Bubba Wallace has a dirty job ahead of him so he’s reaching for his inner Mike Rowe. The NASCAR driver plans to get very dirty at Bristol Motor Speedway. He’s racing in both the Truck and Cup Series dirt track races on Monday.
He finished 11th in the Camping World Truck Series race. The Food City Dirt Race won’t start until 4 p.m. Monday.
The 27-year-old tweeted a GIF of a filthy but smiling Mike Rowe in response to his spotter’s tweet that read “400 laps of dirt racing. Start at noon. Can’t wait”
Rowe hosted a show called Dirty Jobs.
And Wallace is like to get extremely dirty as NASCAR returns to its roots. The Cup Series is running on dirt for the first time in 50 years Monday. He is one of nine drivers pulling double duty Monday. Those drivers include Daniel Suarez, Chase Briscoe, Kevin Harvick, Ryan Newman, Kyle Larson, Martin Truex Jr., Stewart Friesen, and Mike Marlar.
Truex Jr. dominated the truck race, and now has a chance to hoist two trophies Monday. Ben Rhodes finished second with Raphael Lessard in third. Todd Gilliland and Cup Series driver Chase Briscoe rounded out the top five, NBC Sports said.
Wallace landed a ride last week with Spencer Davis Motorsports. He won on dirt before in the Truck Series at Eldora Speedway in 2014 for Kyle Busch Motorsports.
“I have the one win in the Truck Series at Eldora and it was a lot of fun. I may need to pull some notes from that race to prepare, but I’m just really looking forward to getting back in a Tundra and starting the Bristol weekend with a win.”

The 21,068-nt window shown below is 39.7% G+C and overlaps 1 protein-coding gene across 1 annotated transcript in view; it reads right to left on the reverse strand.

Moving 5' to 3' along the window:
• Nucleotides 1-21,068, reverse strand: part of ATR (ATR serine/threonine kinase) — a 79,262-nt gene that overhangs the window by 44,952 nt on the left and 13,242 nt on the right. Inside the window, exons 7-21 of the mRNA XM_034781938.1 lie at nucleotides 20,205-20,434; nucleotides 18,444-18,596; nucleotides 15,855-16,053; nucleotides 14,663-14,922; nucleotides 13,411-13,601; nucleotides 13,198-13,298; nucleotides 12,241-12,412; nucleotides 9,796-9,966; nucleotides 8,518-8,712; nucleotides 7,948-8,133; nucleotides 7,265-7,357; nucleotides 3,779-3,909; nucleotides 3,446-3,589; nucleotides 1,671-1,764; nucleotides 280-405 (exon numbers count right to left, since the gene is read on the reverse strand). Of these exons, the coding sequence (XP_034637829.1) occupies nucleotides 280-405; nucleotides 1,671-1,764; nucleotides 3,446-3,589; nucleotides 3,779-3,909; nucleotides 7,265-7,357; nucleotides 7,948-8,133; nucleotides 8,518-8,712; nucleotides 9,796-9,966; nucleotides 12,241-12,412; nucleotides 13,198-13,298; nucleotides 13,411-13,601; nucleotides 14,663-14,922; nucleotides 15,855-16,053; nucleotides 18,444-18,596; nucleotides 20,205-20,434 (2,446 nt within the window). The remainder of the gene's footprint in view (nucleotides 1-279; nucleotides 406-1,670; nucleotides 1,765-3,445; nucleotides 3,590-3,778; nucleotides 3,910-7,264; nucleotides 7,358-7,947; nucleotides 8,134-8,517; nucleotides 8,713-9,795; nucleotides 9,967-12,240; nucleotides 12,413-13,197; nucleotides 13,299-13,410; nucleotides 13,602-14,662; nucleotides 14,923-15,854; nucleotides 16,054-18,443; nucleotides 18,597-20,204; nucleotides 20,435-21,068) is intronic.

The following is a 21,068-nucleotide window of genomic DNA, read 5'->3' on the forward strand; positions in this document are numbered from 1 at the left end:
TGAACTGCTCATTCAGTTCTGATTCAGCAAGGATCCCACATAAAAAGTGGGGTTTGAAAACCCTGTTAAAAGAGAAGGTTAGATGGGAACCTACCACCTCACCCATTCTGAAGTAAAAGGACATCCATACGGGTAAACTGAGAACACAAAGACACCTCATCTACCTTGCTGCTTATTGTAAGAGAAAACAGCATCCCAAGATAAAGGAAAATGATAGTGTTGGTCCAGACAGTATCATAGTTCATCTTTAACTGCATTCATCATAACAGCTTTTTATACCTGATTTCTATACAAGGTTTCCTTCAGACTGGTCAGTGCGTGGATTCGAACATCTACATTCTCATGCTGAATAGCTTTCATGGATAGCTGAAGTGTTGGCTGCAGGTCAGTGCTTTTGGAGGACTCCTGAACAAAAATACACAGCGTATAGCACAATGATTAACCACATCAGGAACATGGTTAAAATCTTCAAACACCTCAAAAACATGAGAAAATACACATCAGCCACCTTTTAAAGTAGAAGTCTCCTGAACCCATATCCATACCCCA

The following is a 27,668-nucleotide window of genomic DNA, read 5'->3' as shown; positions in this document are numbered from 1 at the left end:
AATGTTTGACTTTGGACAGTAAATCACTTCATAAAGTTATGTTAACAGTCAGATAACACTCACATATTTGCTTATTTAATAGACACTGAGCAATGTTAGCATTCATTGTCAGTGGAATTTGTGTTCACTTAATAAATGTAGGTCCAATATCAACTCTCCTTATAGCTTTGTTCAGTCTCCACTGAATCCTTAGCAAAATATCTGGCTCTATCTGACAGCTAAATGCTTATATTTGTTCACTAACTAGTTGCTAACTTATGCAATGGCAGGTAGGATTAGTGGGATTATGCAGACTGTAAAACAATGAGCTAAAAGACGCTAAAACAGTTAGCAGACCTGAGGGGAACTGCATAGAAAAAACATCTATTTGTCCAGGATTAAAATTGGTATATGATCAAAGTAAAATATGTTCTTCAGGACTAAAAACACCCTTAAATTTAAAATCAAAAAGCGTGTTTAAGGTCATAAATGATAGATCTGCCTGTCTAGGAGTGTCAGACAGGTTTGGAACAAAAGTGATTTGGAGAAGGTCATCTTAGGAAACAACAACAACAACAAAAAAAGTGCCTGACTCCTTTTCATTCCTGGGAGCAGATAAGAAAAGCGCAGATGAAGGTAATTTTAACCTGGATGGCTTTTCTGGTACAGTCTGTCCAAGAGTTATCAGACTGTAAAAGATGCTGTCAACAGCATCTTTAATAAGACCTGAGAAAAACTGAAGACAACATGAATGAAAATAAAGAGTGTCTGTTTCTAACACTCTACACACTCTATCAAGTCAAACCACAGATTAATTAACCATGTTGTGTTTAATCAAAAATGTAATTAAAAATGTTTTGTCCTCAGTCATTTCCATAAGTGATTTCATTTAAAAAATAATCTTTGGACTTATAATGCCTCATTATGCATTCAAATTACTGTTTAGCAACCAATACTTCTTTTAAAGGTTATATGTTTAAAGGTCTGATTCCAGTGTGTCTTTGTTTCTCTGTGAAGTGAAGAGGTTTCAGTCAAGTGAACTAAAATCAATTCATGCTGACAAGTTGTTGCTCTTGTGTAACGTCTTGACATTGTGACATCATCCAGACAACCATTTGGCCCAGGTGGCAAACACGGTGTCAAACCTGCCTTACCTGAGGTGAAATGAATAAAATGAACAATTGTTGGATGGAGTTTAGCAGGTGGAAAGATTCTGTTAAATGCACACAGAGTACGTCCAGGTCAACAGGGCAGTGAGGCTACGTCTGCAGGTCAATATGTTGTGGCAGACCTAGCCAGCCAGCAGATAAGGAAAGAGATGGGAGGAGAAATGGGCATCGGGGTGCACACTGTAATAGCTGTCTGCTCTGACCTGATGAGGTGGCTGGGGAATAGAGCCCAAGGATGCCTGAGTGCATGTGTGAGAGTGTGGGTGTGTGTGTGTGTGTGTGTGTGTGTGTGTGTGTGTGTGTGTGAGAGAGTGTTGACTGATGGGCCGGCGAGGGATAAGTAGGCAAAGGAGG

Wallace drove the No. 11 Toyota Tundra in Monday’s Camping World Truck Series race.
NASCAR Makes Rules Change Ahead of Dirt Race
NASCAR said that after early testing and speaking with teams, that it will add extra competition cautions in Monday’s Food City Dirt Race, Autoweek reported.
Effectively, there will be a caution every 50 laps to allow for tire changes. The breaks will also allow for track preparations as well.
Teams complained of tires blistering and cording of tires on the dirt tracks. Teams feared failures, and other serious issues late in the race. So, NASCAR stepped in after speaking with Goodyear.
“This is obviously something we haven’t done in (the Cup Series) in 50 years and we knew … with the character of this track, that we could be presented some things we needed to adjust,” said NASCAR’s senior vice president of competition, Scott Miller.
“Based on practice yesterday, higher than anticipated tire wear and y’all saw the dust and everything. So, two things: It gives us more opportunity to prepare the track during these breaks and ensures that the story will be about the racing — and trying to ask the tires to do more than they can isn’t in the best interest of anybody.”